Phosphorylated ApCPEB4 by PKA is critical for LTF induction

Previous report showed that ApCPEB is not phosphorylated by PKA [15]. On the other hand, ApCPEB4 possesses one conserved putative PKA phosphorylation site on the 294th threonine residue (Fig. 1a). Thus, we hypothesized that the function of ApCPEB4 might be regulated by PKA-mediated phosphorylation. We first performed an in vitro kinase assay. Purified GST-ApCPEB4 fusion proteins were phosphorylated by the catalytic subunit of PKA in vitro (Fig. 5a). The phosphorylation was reduced in the non-phosphorylatable mutant form of ApCPEB4 (ApCPEB4 T294A), in which 294th threonine was replaced by alanine (Fig. 5a). These results indicate that the 294th threonine of ApCPEB4 is a potential PKA phosphorylation site. In addition, we found that ApCPEB4 was phosphorylated by Aplysia neuronal cell lysate in a PKA-dependent manner (Fig. 5b), indicating that ApCPEB4 is a genuine substrate of endogenous PKA in Aplysia neurons.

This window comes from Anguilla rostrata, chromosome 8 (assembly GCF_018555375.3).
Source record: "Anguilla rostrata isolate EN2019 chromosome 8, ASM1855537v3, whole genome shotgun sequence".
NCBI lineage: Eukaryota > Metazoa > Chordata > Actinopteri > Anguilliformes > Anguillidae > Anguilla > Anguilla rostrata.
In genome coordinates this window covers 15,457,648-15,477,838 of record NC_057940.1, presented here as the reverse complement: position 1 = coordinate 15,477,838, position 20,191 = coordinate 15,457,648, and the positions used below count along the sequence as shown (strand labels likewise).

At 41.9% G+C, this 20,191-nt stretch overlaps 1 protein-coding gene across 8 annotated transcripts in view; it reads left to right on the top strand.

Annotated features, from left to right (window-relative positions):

Fig. 5

Phosphorylation of ApCPEB4 is required for both the LTF formation. a In vitro phosphorylation assay showed that purified ApCPEB4 was directly phosphorylated by PKA on its 294th threonine residue. b Phosphorylation of purified ApCPEB4 was examined using Aplysia pleural ganglia extracts as an endogenous mixture of kinases. Concurrent treatment of 40 μM KT5720 (KT), a PKA inhibitor, significantly reduced the amount of phosphorylation on ApCPEB4. Neither 20 μM PD98059 (PD), a MEK inhibitor, nor 10 μM chelerythrine (Chele), a PKC inhibitor, affected the phosphorylation of ApCPEB4. c Phosphorylation of ApCPEB4 on its 294th threonine residue was required for the LTF formation. (c, left) Representative traces of EPSP measured at the sensory-to-motor synapses before and 24 h after the 5 pulses of 5-HT. (c, right) Bar graph represents the mean percentage change ± SEM in EPSP amplitude. Overexpression of ApCPEB4(T294A), non-phosphorylatable mutant of ApCPEB4, significantly blocked LTF. *, p < 0.05. two-tailed unpaired t test